The rectum is the site of extensive replacement by squamous epithelium showing varying degrees of dysplasia as well as intraepithelial and focal superficial invasion by squamous cell carcinoma. The tumor has a basaloid growth pattern consistent with cloacogenic carcinoma derived from the transitional mucosa at the junction between the rectum and anus. The colonic mucosa shows mainly quiescent changes consistent with longstanding inflammatory bowel disease however focal ulceration and acute inflammation is present. Of note is the presence in the rectum for fissure formation which favors long standing Crohn's disease. There may have been underlying Crohn's disease which produced anorectal fissures which overtime led to healing with squamous metaplasia. Subsequently this transitional epithelium underwent malignant change to a cloacogenic form of squamous cell carcinoma.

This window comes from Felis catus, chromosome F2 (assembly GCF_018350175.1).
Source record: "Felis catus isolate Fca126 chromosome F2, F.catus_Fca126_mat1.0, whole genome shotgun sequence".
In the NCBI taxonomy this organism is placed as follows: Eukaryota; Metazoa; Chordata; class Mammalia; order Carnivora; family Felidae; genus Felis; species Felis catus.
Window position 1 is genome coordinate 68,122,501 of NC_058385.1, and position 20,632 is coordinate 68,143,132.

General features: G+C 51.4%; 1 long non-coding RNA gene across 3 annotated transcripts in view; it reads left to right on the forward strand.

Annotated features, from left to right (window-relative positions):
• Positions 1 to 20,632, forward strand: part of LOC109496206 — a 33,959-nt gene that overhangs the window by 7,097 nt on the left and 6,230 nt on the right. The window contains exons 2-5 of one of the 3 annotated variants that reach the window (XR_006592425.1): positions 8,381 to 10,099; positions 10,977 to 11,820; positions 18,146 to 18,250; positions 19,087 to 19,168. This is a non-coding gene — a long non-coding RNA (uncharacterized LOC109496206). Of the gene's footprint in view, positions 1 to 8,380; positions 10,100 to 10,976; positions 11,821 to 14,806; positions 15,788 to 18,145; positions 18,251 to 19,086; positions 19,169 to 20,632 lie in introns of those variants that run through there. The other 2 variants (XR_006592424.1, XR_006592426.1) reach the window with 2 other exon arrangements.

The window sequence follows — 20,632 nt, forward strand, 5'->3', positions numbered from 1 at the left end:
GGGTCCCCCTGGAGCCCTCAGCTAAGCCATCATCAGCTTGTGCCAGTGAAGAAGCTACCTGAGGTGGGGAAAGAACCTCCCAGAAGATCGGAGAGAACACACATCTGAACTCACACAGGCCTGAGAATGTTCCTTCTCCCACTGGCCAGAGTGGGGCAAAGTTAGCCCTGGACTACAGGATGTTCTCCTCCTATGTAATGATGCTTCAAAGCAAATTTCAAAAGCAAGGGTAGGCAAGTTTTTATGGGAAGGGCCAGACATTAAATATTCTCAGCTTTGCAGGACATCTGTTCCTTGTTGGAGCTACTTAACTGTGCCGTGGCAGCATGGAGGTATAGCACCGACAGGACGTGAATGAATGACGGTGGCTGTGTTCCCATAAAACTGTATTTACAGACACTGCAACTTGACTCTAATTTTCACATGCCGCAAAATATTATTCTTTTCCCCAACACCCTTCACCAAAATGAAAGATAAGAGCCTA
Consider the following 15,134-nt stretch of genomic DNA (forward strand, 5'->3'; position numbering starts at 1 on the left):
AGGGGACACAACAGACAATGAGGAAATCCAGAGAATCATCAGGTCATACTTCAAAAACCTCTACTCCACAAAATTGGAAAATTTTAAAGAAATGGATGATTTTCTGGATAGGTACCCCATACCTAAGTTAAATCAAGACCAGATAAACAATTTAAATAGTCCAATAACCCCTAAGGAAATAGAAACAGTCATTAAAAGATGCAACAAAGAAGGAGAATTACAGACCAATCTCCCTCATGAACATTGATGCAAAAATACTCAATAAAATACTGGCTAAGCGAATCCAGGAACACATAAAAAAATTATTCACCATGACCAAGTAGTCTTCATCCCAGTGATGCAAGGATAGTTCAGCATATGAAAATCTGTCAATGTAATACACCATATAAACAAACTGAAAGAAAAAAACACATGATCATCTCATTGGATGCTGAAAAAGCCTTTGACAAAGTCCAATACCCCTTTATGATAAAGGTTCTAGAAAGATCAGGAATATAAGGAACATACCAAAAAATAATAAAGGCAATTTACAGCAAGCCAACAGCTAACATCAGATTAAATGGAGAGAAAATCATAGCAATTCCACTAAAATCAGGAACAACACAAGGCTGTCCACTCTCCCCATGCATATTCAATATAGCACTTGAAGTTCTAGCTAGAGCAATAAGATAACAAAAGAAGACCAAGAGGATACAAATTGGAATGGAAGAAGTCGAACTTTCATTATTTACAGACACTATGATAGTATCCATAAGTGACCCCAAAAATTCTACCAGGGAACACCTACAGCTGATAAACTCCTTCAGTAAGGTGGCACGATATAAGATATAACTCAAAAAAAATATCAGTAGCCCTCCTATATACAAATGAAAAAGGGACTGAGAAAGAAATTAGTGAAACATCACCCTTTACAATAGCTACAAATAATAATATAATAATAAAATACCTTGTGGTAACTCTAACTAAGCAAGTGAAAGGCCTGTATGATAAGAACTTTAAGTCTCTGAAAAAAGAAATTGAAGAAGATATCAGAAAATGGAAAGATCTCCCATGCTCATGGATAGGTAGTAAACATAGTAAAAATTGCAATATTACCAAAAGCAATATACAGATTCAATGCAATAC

Contributed by Jeff Nine, M.D. and Lina Perry, M.D.